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Sparavigna, A. (2016). Analysis of a natural honeycomb by means of an image segmentation. PHILICA.COM Article number 897.

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Analysis of a natural honeycomb by means of an image segmentation

Amelia Carolina Sparavignaunconfirmed user (Department of Applied Science and Technology, Politecnico di Torino)

Published in zoo.philica.com

Abstract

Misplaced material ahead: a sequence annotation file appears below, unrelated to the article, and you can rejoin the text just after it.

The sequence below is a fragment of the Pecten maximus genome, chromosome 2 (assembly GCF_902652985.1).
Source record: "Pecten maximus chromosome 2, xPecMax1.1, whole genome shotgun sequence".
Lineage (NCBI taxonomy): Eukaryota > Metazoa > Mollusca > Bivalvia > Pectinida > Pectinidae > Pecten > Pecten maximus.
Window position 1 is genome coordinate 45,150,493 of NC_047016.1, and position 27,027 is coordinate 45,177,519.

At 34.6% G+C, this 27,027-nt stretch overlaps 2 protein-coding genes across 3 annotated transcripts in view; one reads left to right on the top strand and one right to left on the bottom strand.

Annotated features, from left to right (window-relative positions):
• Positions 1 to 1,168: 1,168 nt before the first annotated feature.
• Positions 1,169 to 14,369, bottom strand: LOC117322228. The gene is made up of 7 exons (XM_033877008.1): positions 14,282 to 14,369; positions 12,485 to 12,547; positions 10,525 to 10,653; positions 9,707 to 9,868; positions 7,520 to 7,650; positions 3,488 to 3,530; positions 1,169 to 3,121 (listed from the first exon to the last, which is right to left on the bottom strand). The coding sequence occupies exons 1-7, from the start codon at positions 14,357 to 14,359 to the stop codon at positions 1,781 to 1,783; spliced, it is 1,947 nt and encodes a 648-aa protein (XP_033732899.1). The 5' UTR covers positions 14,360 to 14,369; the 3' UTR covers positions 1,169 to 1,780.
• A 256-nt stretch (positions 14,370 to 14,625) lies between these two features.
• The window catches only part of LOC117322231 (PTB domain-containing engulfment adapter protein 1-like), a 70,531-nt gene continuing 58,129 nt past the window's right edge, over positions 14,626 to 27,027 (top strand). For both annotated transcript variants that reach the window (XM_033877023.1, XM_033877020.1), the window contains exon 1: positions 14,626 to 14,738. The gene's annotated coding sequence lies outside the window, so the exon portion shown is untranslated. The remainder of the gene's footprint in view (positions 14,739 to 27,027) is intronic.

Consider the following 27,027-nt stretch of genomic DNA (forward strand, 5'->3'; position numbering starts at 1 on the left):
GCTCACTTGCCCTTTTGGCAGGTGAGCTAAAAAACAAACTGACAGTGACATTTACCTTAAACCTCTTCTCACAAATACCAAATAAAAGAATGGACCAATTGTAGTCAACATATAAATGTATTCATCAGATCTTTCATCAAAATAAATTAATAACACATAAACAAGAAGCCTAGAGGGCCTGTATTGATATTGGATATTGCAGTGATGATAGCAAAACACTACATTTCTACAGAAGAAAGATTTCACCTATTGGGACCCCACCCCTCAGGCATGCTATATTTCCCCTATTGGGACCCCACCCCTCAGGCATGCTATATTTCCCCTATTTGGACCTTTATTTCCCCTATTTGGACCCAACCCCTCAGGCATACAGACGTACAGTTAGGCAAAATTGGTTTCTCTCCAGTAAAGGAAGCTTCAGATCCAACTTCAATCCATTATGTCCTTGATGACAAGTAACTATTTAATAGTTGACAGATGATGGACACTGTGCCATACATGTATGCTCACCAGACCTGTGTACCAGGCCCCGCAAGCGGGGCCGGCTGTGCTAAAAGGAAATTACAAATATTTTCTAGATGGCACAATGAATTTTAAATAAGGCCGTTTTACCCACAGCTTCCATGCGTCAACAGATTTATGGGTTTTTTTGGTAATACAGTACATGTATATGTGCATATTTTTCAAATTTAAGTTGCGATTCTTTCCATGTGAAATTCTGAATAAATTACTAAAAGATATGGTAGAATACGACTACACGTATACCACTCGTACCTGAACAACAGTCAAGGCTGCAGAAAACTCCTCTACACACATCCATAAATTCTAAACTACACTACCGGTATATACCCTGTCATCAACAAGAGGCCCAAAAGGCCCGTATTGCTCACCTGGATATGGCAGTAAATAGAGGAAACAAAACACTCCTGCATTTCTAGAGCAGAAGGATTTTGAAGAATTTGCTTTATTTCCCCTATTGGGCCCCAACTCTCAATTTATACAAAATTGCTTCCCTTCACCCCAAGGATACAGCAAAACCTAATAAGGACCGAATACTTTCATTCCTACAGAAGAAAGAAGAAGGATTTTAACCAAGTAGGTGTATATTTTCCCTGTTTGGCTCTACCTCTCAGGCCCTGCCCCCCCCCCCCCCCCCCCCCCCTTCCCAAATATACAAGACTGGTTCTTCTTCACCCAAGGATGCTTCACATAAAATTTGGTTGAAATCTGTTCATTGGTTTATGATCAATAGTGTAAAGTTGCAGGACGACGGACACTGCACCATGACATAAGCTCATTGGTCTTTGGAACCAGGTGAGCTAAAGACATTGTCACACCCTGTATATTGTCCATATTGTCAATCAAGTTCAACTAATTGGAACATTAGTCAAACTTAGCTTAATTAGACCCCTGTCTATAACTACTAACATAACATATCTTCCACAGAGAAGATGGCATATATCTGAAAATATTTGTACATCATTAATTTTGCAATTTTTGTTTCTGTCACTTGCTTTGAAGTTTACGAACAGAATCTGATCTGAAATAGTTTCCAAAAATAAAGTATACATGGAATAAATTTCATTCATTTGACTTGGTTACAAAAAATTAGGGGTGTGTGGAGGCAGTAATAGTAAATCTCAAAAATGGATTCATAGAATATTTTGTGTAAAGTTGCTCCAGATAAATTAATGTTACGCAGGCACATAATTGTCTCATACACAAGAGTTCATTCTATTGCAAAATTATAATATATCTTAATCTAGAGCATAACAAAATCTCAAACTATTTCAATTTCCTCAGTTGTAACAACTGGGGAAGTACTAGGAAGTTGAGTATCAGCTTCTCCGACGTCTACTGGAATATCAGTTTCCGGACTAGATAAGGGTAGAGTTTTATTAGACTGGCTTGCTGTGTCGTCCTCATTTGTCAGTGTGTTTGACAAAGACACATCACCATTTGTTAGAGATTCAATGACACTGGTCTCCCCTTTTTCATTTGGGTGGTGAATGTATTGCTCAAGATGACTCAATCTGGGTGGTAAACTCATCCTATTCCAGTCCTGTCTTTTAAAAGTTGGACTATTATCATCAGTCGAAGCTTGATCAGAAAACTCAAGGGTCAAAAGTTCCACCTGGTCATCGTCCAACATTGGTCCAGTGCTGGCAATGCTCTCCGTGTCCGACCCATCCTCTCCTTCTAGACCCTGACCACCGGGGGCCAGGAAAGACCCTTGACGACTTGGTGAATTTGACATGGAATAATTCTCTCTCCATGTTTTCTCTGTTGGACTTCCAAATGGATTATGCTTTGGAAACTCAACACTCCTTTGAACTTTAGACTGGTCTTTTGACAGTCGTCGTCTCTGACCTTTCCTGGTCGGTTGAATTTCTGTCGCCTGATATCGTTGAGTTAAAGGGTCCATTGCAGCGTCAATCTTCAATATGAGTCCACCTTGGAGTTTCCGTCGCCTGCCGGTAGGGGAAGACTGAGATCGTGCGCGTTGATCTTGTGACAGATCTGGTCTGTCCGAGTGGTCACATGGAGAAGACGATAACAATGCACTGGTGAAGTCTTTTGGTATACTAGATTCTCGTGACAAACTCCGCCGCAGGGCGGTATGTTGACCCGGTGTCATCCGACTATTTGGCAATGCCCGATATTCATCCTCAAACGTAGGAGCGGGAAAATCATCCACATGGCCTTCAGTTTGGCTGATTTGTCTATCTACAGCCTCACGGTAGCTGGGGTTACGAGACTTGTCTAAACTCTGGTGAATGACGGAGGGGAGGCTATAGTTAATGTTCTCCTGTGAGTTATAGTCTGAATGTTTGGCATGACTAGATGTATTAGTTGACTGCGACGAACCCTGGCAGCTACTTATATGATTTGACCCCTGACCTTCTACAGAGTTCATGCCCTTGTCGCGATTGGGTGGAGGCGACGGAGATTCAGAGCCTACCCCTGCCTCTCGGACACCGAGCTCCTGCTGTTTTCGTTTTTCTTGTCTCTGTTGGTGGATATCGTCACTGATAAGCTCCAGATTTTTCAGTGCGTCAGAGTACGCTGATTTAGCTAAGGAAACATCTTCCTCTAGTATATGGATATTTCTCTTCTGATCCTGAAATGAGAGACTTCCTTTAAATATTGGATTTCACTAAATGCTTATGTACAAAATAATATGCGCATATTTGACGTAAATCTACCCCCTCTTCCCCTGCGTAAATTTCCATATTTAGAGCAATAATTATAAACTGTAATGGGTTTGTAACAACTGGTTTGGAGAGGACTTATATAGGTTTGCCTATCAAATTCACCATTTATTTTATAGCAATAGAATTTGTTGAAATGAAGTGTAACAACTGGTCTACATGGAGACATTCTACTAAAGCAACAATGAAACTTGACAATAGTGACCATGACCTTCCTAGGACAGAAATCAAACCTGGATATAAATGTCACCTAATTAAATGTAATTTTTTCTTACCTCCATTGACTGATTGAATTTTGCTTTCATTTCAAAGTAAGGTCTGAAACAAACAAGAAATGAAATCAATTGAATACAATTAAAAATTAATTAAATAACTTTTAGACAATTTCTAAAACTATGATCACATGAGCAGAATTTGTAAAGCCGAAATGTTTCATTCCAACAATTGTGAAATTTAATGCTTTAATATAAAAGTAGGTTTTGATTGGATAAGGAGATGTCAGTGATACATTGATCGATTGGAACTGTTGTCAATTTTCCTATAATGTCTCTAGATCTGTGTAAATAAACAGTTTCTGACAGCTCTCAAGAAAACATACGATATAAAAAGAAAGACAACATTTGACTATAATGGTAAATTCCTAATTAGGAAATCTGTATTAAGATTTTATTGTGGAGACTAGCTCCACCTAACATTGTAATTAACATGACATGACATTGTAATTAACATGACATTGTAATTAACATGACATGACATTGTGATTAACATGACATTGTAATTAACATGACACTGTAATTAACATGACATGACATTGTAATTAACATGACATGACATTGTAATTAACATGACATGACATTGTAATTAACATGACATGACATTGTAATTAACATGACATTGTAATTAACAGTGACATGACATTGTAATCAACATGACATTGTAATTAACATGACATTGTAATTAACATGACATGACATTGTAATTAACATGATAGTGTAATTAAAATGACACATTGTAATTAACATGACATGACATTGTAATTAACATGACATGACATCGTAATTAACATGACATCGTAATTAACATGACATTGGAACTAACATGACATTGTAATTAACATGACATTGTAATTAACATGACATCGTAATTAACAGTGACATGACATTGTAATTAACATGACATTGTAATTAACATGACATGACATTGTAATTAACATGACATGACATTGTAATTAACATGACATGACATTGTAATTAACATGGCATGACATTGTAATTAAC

The paper is applying a method of image segmentation to the study of the size of the natural honeycomb structures. The proposed segmentation is based on a thresholding of the original image of the honeycomb, which is turned into a binary black and white image. This binary image is further partitioned into multiple sets of pixels, known as “super-pixels”, each containing a cell of the honeycomb. Each super-pixel is characterized by a label, and to each label corresponds the size of the cell. In this manner, we can easily measure the size of each cell of the honeycomb and distinguish the cells of the workers from those of the drones.

Article body


 

Analysis of a natural honeycomb by means of an image segmentation

 Amelia Carolina Sparavigna

Politecnico di Torino